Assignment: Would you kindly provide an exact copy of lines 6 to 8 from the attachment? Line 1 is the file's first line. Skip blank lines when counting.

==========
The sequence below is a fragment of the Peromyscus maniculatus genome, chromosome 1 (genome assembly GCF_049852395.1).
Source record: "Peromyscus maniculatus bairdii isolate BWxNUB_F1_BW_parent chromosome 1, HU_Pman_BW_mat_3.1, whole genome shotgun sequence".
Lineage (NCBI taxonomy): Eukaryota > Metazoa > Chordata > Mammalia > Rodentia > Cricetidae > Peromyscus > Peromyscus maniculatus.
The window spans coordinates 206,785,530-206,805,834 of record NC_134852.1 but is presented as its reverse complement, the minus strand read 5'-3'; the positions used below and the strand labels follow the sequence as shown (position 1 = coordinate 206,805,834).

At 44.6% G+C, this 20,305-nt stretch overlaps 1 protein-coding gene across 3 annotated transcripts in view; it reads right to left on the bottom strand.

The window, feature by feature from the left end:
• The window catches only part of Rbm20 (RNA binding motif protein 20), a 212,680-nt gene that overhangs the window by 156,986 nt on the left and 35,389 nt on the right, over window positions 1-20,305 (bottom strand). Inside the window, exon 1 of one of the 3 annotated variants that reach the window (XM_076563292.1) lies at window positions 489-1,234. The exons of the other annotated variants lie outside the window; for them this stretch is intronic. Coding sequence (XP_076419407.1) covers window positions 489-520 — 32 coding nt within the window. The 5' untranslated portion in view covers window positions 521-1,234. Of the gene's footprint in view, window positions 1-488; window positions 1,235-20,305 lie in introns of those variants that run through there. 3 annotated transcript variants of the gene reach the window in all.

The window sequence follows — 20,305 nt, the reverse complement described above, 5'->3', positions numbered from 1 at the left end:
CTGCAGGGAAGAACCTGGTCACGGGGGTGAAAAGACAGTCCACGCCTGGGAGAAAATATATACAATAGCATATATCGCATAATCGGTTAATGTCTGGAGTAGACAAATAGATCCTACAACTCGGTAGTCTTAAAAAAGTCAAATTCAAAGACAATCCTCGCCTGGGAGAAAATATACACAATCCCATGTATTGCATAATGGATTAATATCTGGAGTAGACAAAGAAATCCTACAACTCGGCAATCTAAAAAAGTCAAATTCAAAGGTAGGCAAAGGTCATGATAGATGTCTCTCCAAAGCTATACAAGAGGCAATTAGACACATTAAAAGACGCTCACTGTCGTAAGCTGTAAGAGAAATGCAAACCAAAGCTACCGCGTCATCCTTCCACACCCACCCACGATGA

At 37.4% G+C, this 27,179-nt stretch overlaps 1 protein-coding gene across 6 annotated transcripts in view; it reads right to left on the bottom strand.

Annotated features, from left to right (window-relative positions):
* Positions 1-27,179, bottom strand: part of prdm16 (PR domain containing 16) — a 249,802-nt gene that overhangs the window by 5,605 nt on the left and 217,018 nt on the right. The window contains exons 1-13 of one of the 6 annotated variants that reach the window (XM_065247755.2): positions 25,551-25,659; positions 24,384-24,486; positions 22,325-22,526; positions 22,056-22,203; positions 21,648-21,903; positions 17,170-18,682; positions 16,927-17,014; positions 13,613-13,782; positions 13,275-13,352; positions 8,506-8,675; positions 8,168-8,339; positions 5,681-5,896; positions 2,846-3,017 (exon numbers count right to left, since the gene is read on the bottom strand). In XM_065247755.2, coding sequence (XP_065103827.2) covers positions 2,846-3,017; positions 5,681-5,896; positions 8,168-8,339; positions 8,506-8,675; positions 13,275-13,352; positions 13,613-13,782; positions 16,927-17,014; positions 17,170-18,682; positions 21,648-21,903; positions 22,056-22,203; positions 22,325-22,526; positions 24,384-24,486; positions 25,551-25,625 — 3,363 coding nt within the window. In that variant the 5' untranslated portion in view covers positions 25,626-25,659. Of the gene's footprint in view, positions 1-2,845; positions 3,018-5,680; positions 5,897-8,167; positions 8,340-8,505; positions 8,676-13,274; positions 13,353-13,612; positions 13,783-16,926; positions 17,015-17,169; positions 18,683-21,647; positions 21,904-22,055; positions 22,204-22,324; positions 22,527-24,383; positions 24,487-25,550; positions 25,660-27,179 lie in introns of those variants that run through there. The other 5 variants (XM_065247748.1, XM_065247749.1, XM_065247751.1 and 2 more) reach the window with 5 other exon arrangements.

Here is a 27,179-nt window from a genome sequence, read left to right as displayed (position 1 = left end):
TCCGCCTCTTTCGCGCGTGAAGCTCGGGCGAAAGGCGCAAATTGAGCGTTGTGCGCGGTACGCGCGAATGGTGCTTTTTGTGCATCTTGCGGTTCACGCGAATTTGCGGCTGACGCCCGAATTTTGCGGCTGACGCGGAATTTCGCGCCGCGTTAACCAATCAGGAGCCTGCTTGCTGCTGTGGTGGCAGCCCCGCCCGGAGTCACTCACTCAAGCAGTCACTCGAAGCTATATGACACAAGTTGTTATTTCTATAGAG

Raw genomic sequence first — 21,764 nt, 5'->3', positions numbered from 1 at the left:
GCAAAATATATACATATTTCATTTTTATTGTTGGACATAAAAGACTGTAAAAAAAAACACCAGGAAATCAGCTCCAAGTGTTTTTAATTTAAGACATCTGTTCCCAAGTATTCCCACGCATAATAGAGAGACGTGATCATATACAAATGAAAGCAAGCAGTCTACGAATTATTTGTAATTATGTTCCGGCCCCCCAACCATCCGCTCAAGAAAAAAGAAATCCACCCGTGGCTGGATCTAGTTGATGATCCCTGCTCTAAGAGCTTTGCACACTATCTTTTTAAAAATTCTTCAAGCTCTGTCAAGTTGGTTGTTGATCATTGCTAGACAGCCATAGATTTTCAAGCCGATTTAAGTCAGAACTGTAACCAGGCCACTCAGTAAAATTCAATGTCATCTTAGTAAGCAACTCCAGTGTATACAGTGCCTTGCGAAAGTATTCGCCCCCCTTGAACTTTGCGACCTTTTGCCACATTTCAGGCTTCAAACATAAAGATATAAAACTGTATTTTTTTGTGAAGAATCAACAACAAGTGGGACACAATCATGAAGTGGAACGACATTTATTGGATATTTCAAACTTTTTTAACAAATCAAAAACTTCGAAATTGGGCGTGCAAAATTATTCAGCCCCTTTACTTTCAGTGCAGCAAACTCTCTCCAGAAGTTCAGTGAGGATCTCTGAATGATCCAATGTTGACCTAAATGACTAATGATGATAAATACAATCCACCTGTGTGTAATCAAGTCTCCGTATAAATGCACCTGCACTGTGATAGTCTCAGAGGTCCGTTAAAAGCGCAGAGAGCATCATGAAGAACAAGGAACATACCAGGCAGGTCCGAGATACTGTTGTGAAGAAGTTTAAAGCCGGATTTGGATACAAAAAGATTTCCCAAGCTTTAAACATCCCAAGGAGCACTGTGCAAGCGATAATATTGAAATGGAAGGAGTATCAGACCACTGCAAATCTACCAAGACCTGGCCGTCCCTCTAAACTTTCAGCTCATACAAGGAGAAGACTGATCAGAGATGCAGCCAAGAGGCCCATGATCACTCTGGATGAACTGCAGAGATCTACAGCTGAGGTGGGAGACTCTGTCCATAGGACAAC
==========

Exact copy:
The window, feature by feature from the left end:
• The window catches only part of Rbm20 (RNA binding motif protein 20), a 212,680-nt gene that overhangs the window by 156,986 nt on the left and 35,389 nt on the right, over window positions 1-20,305 (bottom strand). Inside the window, exon 1 of one of the 3 annotated variants that reach the window (XM_076563292.1) lies at window positions 489-1,234. The exons of the other annotated variants lie outside the window; for them this stretch is intronic. Coding sequence (XP_076419407.1) covers window positions 489-520 — 32 coding nt within the window. The 5' untranslated portion in view covers window positions 521-1,234. Of the gene's footprint in view, window positions 1-488; window positions 1,235-20,305 lie in introns of those variants that run through there. 3 annotated transcript variants of the gene reach the window in all.

The window sequence follows — 20,305 nt, the reverse complement described above, 5'->3', positions numbered from 1 at the left end: